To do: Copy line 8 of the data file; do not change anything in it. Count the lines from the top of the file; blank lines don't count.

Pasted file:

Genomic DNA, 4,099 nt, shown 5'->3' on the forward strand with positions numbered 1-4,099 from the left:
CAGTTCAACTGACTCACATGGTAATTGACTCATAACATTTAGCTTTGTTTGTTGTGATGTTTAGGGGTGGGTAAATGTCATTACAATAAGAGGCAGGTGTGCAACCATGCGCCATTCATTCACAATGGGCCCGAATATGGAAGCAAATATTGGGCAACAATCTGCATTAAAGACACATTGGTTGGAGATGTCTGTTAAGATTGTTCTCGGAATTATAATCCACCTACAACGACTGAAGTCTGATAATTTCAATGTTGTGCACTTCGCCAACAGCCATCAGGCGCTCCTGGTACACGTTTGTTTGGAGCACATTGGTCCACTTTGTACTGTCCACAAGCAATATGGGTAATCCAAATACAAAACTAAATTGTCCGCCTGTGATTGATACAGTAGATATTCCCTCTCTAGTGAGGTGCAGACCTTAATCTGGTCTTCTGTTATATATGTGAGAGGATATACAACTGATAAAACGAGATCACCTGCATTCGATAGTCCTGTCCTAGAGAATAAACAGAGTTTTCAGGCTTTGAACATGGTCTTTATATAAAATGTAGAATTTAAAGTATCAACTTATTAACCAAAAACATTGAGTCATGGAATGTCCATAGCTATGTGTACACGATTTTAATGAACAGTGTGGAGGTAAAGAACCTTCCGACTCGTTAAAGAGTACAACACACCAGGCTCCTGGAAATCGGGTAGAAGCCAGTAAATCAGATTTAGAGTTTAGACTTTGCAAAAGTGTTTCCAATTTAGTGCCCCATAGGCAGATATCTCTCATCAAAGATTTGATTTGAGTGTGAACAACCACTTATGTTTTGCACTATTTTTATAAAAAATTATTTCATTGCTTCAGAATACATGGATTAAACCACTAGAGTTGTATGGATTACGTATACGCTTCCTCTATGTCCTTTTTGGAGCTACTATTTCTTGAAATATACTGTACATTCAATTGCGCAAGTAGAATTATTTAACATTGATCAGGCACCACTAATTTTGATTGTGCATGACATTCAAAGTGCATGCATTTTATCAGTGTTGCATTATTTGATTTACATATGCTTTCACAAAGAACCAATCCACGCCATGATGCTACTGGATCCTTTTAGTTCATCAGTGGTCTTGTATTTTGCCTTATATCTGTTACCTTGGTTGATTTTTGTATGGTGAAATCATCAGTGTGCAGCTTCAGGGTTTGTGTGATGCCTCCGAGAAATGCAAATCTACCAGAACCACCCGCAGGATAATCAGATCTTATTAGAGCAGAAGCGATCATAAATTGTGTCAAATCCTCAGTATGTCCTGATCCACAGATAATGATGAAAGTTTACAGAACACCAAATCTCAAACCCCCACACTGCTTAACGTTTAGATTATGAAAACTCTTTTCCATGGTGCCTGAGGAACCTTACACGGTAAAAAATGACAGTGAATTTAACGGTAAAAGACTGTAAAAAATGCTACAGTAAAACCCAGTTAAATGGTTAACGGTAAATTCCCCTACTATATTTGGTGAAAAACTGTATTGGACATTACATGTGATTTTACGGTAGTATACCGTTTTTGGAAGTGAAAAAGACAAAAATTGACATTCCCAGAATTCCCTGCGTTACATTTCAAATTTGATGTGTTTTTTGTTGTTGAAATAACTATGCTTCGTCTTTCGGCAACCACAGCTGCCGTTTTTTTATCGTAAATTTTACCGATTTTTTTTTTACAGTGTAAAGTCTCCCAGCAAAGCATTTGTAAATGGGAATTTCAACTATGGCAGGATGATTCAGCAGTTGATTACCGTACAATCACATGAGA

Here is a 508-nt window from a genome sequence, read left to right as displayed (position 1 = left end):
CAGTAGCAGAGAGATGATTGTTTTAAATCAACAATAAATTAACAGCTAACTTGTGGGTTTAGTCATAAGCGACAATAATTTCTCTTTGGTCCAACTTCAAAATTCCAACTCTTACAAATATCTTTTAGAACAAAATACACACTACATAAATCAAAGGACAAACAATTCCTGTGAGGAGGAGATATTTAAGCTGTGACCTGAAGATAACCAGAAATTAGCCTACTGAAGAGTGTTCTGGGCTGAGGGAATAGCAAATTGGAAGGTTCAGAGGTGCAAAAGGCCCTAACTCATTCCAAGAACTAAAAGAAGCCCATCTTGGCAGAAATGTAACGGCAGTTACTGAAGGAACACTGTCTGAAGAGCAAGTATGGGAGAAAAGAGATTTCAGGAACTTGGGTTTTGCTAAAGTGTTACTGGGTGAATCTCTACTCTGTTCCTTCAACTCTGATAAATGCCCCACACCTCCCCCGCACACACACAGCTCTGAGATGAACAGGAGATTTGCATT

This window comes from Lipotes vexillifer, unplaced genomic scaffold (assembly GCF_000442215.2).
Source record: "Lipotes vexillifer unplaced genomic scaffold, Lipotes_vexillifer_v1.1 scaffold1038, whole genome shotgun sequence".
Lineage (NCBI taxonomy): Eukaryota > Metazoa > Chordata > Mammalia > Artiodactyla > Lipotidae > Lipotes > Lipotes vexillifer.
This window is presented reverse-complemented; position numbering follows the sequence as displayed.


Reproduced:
This window is presented reverse-complemented; position numbering follows the sequence as displayed.